Shanghai is one of the most modern and progressive cities in China, yet it will take 1-2 generations more before the citizens of Shanghai care for pets adequately. There are hundreds of thousands of stray cats and dogs in the city. When one is captured (usually a dog, since they are easier to catch), they are kept for 48 hours before they are put down.
As time passes and with education from the city’s vets and animal clubs, children and their parents will learn how to care for and train their pets. Proper food, inoculations, and care of pets are expensive in Shanghai. Costs are at least 25% higher here than in Western cities, especially the food and grooming services.
The percentage of Chinese locals with pets is far lower than that of the expat population, but is starting to grow since it’s perceived as another trend imported from Western countries. Pets are usually purchased for the family’s child, but the pet never obtains any training. This is one reason why dog bites are the leading cause of injuries to visitors to China – Westerners tend to expect dogs to be trained, but are surprised when the pet displays untrained behavior.
On the other hand, there are some Chinese families that consider their pet dog as a member of their family – in the winter, the dog will have socks and a coat on. These Chinese families that care for their pets also place great importance on stunning shampoos, hairstyles, and other grooming.
Young Chinese children in Shanghai today gravitate towards the soft and furry creatures: rabbits, gerbils, and even baby chicks (until they grow into chickens). It is common to see street vendors with large cardboard boxes of puppies being sold in subway stations or on street corners – of course, there are no medical papers or proof of any inoculations.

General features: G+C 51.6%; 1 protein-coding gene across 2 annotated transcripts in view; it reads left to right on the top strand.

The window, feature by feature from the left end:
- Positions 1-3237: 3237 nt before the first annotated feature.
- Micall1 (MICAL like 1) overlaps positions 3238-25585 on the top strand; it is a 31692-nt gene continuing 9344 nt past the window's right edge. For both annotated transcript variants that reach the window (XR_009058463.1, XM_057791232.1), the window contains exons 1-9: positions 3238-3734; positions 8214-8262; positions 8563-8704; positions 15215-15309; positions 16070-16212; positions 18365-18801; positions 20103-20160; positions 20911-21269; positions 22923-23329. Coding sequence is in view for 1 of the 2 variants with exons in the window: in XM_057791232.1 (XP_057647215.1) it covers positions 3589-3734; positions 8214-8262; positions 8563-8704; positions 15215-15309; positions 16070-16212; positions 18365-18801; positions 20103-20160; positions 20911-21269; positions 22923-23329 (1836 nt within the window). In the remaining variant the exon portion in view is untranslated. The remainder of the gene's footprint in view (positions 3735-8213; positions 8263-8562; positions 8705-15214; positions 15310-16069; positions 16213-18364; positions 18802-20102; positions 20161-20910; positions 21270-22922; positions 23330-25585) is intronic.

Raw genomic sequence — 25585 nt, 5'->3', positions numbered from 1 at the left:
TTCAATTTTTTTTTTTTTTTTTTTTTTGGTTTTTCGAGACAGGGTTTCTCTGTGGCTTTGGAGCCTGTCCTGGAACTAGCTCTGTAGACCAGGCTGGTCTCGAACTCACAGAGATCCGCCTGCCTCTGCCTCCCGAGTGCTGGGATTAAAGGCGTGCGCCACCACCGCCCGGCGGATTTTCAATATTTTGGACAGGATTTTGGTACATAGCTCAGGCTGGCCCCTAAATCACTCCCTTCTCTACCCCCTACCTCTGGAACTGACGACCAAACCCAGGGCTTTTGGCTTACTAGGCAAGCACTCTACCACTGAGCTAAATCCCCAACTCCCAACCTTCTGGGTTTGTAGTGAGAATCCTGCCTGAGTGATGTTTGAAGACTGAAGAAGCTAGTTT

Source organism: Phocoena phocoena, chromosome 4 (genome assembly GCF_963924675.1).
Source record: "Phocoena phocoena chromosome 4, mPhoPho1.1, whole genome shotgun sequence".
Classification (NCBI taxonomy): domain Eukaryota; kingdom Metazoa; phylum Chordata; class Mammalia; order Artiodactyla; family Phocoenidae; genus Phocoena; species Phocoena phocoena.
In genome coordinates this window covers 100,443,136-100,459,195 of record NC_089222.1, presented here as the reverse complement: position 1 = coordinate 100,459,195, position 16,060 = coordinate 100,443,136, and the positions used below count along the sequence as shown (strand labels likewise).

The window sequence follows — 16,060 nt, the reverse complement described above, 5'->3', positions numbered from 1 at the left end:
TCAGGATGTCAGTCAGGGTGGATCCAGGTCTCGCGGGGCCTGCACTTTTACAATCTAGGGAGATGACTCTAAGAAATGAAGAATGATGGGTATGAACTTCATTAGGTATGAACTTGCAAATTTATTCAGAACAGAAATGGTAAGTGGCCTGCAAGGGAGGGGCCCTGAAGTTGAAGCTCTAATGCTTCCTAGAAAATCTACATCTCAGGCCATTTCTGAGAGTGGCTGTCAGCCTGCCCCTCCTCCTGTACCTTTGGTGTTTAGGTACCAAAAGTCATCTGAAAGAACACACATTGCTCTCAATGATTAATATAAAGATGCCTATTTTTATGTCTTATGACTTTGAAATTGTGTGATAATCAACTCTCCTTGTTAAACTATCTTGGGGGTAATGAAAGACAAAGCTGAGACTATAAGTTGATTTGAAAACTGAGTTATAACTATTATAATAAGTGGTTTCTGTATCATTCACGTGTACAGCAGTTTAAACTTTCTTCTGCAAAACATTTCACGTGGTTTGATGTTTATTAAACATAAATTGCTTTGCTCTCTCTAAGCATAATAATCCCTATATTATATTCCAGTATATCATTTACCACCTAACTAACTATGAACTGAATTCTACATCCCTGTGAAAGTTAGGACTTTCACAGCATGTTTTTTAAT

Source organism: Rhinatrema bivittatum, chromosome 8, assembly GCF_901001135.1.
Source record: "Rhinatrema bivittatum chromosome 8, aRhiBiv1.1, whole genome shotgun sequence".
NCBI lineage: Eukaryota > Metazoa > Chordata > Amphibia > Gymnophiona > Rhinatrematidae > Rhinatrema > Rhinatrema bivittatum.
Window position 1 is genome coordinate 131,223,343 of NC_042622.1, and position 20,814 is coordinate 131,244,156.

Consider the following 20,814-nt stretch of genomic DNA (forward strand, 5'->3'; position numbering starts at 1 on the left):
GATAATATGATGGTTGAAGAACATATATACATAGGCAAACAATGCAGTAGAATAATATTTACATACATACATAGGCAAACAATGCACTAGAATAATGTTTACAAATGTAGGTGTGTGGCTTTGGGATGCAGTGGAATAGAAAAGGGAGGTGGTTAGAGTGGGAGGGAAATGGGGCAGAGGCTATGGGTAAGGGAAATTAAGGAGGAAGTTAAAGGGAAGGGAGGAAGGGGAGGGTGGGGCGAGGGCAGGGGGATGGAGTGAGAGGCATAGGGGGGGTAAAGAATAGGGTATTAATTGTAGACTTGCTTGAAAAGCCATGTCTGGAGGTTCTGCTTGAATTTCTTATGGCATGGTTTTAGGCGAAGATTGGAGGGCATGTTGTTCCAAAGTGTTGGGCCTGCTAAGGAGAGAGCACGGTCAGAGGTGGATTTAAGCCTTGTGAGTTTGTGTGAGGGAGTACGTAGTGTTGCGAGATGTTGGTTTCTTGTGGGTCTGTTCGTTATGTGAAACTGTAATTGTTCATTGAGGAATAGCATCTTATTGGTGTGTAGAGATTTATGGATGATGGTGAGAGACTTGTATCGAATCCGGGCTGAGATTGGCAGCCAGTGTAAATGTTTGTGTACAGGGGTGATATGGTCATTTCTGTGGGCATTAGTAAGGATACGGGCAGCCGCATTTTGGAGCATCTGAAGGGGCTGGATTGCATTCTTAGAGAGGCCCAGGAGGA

However, we know that animal clubs and some of the vets are spending many hours visiting primary schools to impress young children with the notion that pets can be important parts of their lives. With time, these actions will bear fruit and Shanghai will improve as a haven for pets.
One last piece of advice. If you are considering getting a cat when you are already in Shanghai, don’t buy it. In any compound you will find tiny cats in real need of a home and still able to be educated. After a visit to the veterinary, they will be as suitable as pets as any cat that you buy. You will gain some good karma and save a lot of money.
Pet-Friendly Hotels in Shanghai
We’ve listed pet friendly hotels in Shanghai because holidays are always more fun with your best friend. The properties have specified that pets are allowed, as they either have special facilities on site for animals, or pets are allowed in rooms.
Please note: While the Shanghai hotels listed below have identified themselves as “pet-friendly”, it is advisable to check out the property’s details page on our site, as special arrangements need to be made for pets and extra charges may apply.
|Hankar Executive Apartment||PUDONG|
|PUDI Boutique Hotel||LU WAN DISTRICT|
|Fraser Residence Shanghai||LU WAN DISTRICT|
|Regalia Shanghai Jingan||JING’AN|
|LuJiaZui Century Hotel Shanghai||XUHUI|